7. This is funny.. I am twelve and I play wow, although I am a newbie >.> I used to play everquest2 but left because i found wow had better roleplaying and solo play. This is kinda cool to read about parents talking about how they play MMOs with their kids… my parents cant even check emails without my help. I found this searching for AoC to see if there was any way to get around nudity and gore so I could play, but sadly there isnt… and it makes me angry that the most exited MMO out is not available for children to play. I understand wanting to keep out the kids on wow that would prefer running around toppless and screaming to the heavens “need gold plz” but it isnt that fair to the majority of us.

  8. Hiya Jacob. Yeah, it’s never fair when kids who know how to handle themselves are labeled too young because of their age. There’s plenty of stuff on TV, in movies, and in magazines in stores that’s probably going to be as bad or worse than AOC, but games are the new technology, so they’re still getting watched pretty closely.

    And part of that is because some parents didn’t grow up with games. My parents are like yours (except mine are 70), they can barely surf the web and check email. They can’t comprehend an online world, or why we find it more fun than television.

    I guess talking to your parents is out of the question? I know I’d be hesitant if my daughter was 12, but I’m guessing that’s pretty much the age kids are thinking about these things anyway, even if they’re not acting on them yet. It’s tricky. As an adult, I’ve got to say that I think caution is the best path, but I do remember being younger and feeling things like this are unfair. It’s just that age is the easiest way to measure someone’s ability to handle various things. No one’s saying it’s the best way, though.

    I have to say, though, I wouldn’t have guessed you’re 12 by your comment. It’s thoughtful and well written. Don’t worry too much about AoC, you’ve got decades of good gaming in front of you. Think about that next time you talk to some smug 40 year-old who’s bragging he can play AoC…just imagine the cool games you’ll be playing when you’re 50 and he’s dead πŸ˜‰

  9. Talking to my parents would be possible but okward.. I mean what would anyone think? A twelve year old boy telling his mom he wants to play a game not because of the topless women but the gameplay? I mean it’s true but most people can’t see things that way.

    Yeah that’s the reaction I get alot. Sometimes after I’ve known someone in a game for a while and the connversation comes to age, I reveal my age and they are shocked, usually thinking that I am in my late teens or early twenties. But, online, grammar and spelling are one of the only ways to portray yourself as an intelligent, mature, and worth-while human.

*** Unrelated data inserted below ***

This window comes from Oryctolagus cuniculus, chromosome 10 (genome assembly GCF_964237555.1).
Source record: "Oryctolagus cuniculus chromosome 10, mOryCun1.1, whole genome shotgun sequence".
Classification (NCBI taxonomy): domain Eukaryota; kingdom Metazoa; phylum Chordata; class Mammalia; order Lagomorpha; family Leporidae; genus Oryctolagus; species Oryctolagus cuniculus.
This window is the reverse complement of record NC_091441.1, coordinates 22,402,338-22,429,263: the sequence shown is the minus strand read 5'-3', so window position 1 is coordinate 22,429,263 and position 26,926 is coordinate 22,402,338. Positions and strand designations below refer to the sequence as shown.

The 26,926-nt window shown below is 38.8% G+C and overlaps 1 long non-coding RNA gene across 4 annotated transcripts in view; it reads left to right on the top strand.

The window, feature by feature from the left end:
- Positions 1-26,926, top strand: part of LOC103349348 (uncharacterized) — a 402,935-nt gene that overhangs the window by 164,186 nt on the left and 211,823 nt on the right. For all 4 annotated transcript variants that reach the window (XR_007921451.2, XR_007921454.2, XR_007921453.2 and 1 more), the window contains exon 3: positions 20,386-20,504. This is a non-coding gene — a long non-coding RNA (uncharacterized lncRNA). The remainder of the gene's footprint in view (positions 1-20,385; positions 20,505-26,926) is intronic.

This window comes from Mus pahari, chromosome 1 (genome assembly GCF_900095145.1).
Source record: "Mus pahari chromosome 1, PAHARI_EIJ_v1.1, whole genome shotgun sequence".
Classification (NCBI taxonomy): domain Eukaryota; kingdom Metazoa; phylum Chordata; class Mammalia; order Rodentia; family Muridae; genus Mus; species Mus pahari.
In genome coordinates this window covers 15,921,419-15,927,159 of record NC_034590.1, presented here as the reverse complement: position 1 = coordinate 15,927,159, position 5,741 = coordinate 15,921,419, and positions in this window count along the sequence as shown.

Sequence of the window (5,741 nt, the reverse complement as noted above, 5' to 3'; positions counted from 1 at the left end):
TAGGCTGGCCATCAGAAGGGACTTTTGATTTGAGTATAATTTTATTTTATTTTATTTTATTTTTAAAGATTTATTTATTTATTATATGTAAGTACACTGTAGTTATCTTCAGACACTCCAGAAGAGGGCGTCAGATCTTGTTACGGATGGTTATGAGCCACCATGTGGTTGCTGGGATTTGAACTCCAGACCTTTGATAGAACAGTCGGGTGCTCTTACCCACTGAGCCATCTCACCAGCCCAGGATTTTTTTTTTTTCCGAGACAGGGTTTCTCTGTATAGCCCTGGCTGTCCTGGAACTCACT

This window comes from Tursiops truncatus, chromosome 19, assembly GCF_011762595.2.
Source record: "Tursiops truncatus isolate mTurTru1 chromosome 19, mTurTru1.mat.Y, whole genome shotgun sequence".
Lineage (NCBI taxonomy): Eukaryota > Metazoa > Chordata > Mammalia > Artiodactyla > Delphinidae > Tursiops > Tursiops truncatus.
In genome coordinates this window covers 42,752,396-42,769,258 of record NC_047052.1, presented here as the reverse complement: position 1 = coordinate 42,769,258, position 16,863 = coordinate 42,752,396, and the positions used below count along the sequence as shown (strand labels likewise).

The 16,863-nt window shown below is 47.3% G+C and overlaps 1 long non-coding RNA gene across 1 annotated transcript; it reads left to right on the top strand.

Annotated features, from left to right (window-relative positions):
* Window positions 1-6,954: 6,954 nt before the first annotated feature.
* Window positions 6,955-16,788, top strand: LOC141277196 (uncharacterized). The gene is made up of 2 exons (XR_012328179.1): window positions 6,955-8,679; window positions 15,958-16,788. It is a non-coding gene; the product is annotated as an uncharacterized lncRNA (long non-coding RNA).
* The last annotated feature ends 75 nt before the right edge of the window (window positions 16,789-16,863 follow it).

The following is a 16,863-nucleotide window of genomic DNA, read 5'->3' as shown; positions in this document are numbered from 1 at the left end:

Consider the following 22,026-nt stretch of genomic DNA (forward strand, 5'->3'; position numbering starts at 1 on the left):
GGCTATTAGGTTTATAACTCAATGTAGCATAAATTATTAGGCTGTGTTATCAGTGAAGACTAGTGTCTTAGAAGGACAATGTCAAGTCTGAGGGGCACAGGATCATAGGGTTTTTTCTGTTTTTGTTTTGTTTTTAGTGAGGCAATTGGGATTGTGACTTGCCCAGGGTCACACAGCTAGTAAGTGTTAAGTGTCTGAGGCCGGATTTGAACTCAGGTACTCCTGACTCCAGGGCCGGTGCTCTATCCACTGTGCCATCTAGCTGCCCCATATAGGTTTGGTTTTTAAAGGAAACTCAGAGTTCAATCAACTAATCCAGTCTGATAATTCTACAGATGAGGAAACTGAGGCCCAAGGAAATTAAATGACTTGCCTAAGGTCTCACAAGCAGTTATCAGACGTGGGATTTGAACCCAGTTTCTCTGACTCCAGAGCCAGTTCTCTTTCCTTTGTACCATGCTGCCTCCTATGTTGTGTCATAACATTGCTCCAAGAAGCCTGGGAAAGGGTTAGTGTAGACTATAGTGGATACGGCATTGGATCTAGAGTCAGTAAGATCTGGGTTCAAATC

You make a good point there, and I am still exited and optimistic about games such as Darkfall. But Age of Conan will be a big loss. Even if the game had a toggle for nudity, you cannot get around the sexual quests and NPCs.

  10. I really don’t understand Funcom’s reasoning about going the mature route. They’re not only cutting out people your age, they’re also cutting out the family audience as well. I’m not the only person my age who plays AoC in the living room while other family members are around. It doesn’t make a lot of sense.

    Warhammer is violent, but sanitized a little more. The graphic violence just cuts down your audience.

    We’ll see how their subscribers numbers hold up, if the game is stable and fun. I guess if you planned to limit your audience that way, and budgeted for reduced subscribers, you can still be successful. Maybe it’s a good way to distinguish yourself in an increasingly crowded market. Time will tell, I guess.

  11. I am looking forward to Darkfall alot for this reason, but still AOC like… IS coming out, yet no news for darkfalls release, so this is a real downer. I think alot of developers look at three age groups personally, the small children (5-8) the teens (13-17) and the adults (18+) but games almost never come out focused at the preteens (9-12), us kids stuck between two worlds. Now not only haven’t I sene many games at all for my age group, i think too many games are focused on age groups at all. WoW is so successfu because anyone can play and enjoy it. AOC may be successful becaise its taking just about every adult player to it, but that’s the only community they will have. If the word about darkfall egts out, and it is all its said to be (and from what it’s said it is alot cooler then conan) i think it will be the winner.